According to the National Assembly of School Based Health Care, students perform better when they show up for class healthy and ready to learn. School-based health centers (SBHCs) bring the doctor's office to the school so students avoid health-related absences and get support to succeed in the classroom. SBHCs may vary based on community need and resources. For instance, some communities rely on mobile health centers, a type of SBHC with a traveling health-care team that rotates from school to school. But they also share common characteristics: They are are located in schools or on school grounds, work cooperatively within the school to become an integral part of the school, provide a comprehensive range of services that meet the specific physical and behavioral health needs of the young people in the community. The program also uses multidisciplinary teams of providers to care for the students: nurse practitioners, registered nurses, physician assistants, social workers, physicians, alcohol and drug counselors, and other health professionals.
In Lincoln County Dr. Omar's team works with kids in sixth through 12th grade with their parents' permission, and they have been busy since they took up work in the county. In the last year and a half, the pair has seen more than 180 students The emphasis is providing guidance and information for kids who are participating in risky behaviors. Dr. Omar also treats students for depression, attention deficit disorder, substance abuse, eating disorders, anxiety, behavioral problems and learning disorders. As Dr. Omar's partner, Dr. McLanahan provides psychological services for those children as well if needed.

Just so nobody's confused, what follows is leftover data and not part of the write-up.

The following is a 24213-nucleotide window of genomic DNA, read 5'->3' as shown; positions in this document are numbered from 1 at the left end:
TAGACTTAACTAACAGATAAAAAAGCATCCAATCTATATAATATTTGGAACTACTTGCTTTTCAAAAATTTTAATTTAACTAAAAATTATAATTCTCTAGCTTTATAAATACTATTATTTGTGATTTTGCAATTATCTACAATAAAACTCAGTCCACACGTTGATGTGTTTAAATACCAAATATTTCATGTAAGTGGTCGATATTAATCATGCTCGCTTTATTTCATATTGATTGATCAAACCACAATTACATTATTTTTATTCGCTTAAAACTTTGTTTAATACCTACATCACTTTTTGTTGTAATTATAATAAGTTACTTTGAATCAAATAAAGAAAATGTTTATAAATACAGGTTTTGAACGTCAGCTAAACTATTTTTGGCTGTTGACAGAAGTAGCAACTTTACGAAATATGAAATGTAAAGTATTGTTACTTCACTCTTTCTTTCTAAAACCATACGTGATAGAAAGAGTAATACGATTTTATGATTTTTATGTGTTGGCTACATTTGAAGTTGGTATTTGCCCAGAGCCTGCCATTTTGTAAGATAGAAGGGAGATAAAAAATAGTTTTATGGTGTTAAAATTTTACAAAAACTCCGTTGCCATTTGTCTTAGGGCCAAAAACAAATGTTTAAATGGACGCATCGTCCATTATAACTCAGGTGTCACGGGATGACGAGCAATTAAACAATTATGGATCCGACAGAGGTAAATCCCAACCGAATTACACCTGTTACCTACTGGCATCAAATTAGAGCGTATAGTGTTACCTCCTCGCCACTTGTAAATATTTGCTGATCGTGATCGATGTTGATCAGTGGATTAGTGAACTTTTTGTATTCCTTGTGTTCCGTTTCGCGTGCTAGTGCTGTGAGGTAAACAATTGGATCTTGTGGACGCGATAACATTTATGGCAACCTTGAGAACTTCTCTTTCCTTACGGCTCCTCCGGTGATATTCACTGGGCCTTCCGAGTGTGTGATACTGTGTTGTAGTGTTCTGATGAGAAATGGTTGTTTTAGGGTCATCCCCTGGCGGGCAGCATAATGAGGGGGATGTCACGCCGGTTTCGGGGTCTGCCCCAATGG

The attention to students' mental health is probably the most important service the pair provide, Dr. Omar said. In Kentucky, suicide is the number-two killer of teenagers, and Drs. Omar and McLanahan reject any notion that that is acceptable. Their caring, holistic treatment of students has had a moving impact. Dr. Omar received a testimonial from a 17-year-old Lincoln County High School student who had experienced many problems since starting high school: abusive relationships, drugs, and anorexia. She attributes the turnaround in her life to the care she got from the SBHC.